Card Tricks – The Propaganda Fuelling Prohibition
“Anyways, the secret is, always fix their attention *away* from where the slippery stuff’s going on. That’s the first law of magic, Specs. Misdirection. Never forget it.”
Donna Tartt, ‘The Goldfinch’
I am unable to go out socially much due to PTSD but when I do I am often seen with a pack of cards. It is amazing; a group of people, some I know, others who just want to be entertained and manipulated into believing I have achieved the impossible. I could perform all night as I get a high doing something I shouldn’t be able to do according to doctors who see me struggling to talk or keep my head straight as strangers mill around me.
I start by doing an illusion I developed when I was very ill. It takes mind reading to another level. I can see some people trying to get one step ahead, looking to see what I am doing. They are easily controlled, I just take them where they want to go – or is it where they don’t want to go? Then there are those that are just going along with you. They know it isn’t magic, they just accept what’s happening.
You shouldn’t gamble with a magician. As I move along I do an impromptu demonstration, the cards travel freely, hidden and exposed at will, just as I want them too. Spectators look where I want them to look. They hear and feel what I want them to hear and feel. They do exactly what I want them to do.
Reading this introduction, you may be thinking it’s a simple trick. A hustle to entertain or gain a few pounds from an unsuspecting tourist using the Three Card Monty.
The reality is you are experiencing this every day. It is the smoke and mirrors, the magical illusion and misdirection that you experience regularly. Tactics used to manipulate everyone that the war on drugs is being won.
As a serving police officer I worked on drug crime from various angles, in varying degrees, from undercover work and investigating money laundering to recovery of assets or dealing with the media. Initially you look and see these methods and think they all have a key role in fighting the ‘war on drugs’. But what you get is misdirection. Information is worked by politicians and the media like playing cards in the hands of a magician.
They wrongly portray the war on drugs as something that can be won. Misdirection is a powerful tool for the magician just as it is for the politicians and the media, hiding the blatant failures of drug policy and the tactics used to fight the war on drugs.
I am reminded of a 2017 news headline, “Birmingham gangs banned from city in landmark ruling.” The article below explained that named gang members were banned from entering the city centre or associating with each other and were required to register mobile phones and vehicles with police. Over 80 people from the home office and police had given evidence.
These sentences were achieved at astronomical cost but what are the real results? What are the public getting for their money?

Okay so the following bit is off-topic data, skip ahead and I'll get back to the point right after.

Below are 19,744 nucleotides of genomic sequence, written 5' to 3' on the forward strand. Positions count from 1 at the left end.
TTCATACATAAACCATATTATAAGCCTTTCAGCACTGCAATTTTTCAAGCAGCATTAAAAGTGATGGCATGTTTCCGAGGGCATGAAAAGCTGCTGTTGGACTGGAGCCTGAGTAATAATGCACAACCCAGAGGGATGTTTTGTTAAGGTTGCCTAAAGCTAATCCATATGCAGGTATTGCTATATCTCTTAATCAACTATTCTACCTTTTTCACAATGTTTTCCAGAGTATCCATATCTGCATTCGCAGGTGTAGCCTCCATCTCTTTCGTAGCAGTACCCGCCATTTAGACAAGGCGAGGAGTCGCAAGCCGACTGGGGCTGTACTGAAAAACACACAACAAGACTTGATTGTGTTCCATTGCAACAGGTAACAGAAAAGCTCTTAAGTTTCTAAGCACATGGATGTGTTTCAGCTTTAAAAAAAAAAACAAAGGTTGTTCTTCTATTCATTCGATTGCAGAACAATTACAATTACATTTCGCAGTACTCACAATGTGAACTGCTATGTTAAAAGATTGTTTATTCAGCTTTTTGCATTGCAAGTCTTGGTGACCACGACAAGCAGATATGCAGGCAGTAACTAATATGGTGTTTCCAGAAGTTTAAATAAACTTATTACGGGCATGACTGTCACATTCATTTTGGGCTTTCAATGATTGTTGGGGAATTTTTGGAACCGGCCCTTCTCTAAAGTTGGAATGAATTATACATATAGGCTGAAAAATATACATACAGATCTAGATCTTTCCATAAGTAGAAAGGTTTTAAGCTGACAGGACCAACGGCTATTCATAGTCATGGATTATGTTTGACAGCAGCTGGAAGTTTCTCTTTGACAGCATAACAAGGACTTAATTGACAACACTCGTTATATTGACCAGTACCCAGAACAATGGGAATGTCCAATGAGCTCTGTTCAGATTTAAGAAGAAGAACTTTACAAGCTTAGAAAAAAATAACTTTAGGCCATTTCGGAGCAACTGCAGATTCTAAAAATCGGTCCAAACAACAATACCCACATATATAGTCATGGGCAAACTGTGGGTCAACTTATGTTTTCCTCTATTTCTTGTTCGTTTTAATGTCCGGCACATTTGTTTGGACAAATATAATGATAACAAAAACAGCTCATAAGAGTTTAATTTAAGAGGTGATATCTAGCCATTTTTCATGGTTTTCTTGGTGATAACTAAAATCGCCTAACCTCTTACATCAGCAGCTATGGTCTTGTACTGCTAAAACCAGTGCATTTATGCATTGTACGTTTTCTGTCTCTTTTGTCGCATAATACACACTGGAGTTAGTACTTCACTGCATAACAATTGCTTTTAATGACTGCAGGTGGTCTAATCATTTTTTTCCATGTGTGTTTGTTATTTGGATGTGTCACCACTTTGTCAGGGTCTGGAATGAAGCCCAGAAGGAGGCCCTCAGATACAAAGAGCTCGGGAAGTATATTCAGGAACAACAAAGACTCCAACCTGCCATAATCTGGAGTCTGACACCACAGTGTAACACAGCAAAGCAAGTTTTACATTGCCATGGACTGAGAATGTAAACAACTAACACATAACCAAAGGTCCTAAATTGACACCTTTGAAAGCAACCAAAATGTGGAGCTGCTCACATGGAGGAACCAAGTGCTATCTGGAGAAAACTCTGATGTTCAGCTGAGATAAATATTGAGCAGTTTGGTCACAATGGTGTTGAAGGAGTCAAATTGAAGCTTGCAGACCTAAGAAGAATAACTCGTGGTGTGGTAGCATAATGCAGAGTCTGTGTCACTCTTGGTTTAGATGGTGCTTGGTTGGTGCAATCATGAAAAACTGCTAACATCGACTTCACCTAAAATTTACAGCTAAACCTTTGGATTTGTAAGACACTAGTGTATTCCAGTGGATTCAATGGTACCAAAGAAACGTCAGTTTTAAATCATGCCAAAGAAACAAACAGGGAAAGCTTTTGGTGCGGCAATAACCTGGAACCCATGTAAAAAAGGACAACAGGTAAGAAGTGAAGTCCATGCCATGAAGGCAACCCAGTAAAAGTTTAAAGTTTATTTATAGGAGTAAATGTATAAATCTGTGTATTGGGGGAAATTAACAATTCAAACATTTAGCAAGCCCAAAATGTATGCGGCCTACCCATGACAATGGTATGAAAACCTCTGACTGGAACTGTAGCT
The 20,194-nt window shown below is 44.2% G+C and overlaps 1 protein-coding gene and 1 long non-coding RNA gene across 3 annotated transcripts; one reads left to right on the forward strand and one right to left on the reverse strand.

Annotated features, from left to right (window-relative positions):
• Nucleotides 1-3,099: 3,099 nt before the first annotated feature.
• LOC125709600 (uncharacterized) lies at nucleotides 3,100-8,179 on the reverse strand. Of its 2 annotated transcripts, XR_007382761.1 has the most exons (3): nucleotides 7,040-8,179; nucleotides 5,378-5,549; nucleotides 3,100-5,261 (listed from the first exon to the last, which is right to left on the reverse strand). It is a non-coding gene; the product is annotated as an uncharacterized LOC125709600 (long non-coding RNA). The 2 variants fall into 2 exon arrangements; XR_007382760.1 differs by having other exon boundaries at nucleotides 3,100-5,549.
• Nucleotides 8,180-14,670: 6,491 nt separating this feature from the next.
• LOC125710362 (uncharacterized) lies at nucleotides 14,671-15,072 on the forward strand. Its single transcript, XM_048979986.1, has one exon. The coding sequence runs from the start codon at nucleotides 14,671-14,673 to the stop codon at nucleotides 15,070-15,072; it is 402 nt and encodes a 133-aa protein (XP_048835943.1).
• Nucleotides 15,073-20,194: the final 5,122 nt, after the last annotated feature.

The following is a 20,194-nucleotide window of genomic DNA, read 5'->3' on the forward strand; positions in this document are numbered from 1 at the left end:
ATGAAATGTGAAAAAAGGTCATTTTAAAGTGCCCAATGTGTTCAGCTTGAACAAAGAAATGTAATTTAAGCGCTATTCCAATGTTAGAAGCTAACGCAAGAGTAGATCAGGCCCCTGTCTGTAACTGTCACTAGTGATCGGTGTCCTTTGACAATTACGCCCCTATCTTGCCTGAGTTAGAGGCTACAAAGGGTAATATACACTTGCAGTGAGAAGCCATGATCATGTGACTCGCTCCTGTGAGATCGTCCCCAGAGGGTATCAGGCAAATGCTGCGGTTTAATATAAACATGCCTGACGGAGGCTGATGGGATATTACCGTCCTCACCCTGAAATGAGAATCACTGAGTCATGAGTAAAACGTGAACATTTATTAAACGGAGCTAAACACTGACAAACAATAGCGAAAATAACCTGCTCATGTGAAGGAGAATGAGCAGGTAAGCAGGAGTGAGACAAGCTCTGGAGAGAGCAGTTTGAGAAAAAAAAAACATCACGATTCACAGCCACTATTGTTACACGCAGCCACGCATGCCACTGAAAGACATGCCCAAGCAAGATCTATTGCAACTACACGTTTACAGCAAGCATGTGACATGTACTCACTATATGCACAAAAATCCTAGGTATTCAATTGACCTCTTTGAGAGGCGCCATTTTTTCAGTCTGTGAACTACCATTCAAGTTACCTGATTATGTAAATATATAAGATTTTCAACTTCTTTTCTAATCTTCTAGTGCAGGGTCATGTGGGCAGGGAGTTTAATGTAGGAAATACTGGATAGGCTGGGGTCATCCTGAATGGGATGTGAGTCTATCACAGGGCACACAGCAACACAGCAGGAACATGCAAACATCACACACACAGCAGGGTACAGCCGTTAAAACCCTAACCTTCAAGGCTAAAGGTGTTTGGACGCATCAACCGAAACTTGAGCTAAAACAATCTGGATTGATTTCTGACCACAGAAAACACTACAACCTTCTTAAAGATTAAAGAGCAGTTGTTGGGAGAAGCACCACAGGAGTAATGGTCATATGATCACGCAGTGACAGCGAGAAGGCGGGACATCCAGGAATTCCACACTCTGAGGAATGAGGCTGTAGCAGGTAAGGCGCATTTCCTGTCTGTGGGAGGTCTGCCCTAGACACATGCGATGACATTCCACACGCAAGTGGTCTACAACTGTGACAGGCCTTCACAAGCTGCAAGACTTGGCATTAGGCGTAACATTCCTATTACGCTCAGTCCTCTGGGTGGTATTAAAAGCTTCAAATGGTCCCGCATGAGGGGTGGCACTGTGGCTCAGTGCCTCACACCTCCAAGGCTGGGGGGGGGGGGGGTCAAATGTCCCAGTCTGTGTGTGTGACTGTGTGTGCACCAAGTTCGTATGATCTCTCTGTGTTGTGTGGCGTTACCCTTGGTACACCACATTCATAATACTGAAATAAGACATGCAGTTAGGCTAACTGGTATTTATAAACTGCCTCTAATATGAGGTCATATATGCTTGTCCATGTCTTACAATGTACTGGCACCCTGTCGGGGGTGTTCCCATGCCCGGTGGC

To answer that, we need to look at criminals and how they often work. They can register a mobile and/or a vehicle with police, then simply use others that are not tied to them, a method commonly used by criminals to avoid surveillance and maintain contact with each other without being detected.
As for entering the city centre, they will have others do their work there for them, or just do it themselves anyway. We know these things because criminals use similar tactics when bail conditions are applied to them. They don’t stop. They just find other ways of going about their business.
The final question you may be asking is, how will the bans be enforced? And the answer is, with great difficulty and at great expense. We are looking at a very expensive order that will be broken because it costs too much money to enforce. It is what we call a ‘toothless tiger’. Society is led to believe they’ve been dealt one card, where in reality the card in their hands is a completely different one.
Being involved in various investigations I saw police officers spend over a year investigating the finances of individual criminals or gangs, to gain little or nothing in the retrieval of funds from convicted people. When assets were seized it was often after pro-longed court cases, challenging legislation. This was a great expense to the taxpayer for little gain. The net effect of the war against drugs is minimal.
We have all seen sensational “Drug dealers sentenced to 100 years” headlines without ever clicking through to find that the number of convictions was high and the lengths of jail terms were relatively low. The true results of investigations are not always obvious to the public. They are distracted by a card with large numbers on it while the card with the cost of the operation or the true impact it will have is being buried in the pack, hidden among all the other cards.
I use to applaud headlines and results in court, such as the order made in Birmingham. They portrayed an element of success for modern policing methods. But it is only by looking past misdirecting headlines to the real results of the war on drugs that we can start to realise prohibition has failed. Regulation of drugs is the way forward. Don’t let the magician distract you with a card trick in one hand while hiding the real facts from you with the other.
“We’re a different sort of thief here, Lamora. Deception and misdirection are our tools. We don’t believe in hard work when a false face and a good line of bullshit can do so much more.”
Scott Lynch, ‘The Lies of Locke Lamora’